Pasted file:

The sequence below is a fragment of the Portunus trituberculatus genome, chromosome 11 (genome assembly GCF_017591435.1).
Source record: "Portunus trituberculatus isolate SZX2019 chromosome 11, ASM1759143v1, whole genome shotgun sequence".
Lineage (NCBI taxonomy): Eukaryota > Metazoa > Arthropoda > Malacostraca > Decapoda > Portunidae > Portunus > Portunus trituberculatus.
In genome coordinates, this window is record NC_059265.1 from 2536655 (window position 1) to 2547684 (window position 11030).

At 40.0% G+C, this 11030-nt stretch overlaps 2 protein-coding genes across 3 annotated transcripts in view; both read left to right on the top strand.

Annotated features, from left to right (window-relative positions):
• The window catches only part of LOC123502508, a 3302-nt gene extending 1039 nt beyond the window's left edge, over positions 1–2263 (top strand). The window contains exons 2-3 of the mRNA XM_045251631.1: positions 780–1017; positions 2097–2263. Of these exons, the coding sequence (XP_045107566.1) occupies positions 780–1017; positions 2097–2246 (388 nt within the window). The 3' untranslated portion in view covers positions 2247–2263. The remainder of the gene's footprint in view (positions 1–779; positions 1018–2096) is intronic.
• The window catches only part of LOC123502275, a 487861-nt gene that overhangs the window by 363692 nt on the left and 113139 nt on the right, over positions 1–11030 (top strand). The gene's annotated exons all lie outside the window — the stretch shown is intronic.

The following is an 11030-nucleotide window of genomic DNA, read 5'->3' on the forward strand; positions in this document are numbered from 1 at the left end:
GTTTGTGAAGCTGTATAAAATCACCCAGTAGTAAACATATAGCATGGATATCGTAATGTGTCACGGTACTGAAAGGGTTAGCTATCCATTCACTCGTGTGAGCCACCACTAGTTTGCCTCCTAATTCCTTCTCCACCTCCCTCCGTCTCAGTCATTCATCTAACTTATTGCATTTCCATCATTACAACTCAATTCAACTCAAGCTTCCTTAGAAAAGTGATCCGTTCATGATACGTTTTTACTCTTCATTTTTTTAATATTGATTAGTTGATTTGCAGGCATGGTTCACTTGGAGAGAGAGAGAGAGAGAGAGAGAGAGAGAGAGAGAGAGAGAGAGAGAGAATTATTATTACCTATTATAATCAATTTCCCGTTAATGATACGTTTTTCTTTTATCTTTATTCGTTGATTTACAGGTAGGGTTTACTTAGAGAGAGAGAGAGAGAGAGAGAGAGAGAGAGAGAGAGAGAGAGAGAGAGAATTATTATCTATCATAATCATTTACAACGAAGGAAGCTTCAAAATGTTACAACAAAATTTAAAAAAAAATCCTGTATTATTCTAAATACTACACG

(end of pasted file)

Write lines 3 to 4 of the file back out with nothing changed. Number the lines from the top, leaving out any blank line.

Lineage (NCBI taxonomy): Eukaryota > Metazoa > Arthropoda > Malacostraca > Decapoda > Portunidae > Portunus > Portunus trituberculatus.
In genome coordinates, this window is record NC_059265.1 from 2536655 (window position 1) to 2547684 (window position 11030).